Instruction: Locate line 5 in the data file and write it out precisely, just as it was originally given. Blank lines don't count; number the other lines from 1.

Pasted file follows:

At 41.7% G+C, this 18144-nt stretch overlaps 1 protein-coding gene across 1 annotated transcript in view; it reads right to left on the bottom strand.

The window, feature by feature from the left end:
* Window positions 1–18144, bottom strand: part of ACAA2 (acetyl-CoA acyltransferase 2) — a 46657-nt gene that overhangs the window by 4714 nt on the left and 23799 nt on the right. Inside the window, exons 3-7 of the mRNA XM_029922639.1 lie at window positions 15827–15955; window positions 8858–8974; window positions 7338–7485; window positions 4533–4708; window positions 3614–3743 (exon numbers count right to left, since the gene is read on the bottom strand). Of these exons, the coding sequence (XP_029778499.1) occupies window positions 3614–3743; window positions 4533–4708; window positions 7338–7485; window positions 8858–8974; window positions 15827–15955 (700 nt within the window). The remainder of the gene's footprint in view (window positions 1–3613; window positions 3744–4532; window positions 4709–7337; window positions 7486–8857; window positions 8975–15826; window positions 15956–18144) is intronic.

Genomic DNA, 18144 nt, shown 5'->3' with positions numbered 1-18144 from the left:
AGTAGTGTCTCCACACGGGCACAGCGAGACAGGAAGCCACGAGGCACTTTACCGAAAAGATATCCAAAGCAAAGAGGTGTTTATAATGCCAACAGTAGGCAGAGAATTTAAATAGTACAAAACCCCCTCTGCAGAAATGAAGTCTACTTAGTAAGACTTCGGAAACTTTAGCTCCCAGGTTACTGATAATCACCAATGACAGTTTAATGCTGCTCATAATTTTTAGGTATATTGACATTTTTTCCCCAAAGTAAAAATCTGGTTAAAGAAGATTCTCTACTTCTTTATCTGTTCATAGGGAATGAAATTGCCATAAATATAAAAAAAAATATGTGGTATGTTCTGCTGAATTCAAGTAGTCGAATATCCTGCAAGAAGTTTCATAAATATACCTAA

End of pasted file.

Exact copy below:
AGTAGTGTCTCCACACGGGCACAGCGAGACAGGAAGCCACGAGGCACTTTACCGAAAAGATATCCAAAGCAAAGAGGTGTTTATAATGCCAACAGTAGGCAGAGAATTTAAATAGTACAAAACCCCCTCTGCAGAAATGAAGTCTACTTAGTAAGACTTCGGAAACTTTAGCTCCCAGGTTACTGATAATCACCAATGACAGTTTAATGCTGCTCATAATTTTTAGGTATATTGACATTTTTTCCCCAAAGTAAAAATCTGGTTAAAGAAGATTCTCTACTTCTTTATCTGTTCATAGGGAATGAAATTGCCATAAATATAAAAAAAAATATGTGGTATGTTCTGCTGAATTCAAGTAGTCGAATATCCTGCAAGAAGTTTCATAAATATACCTAA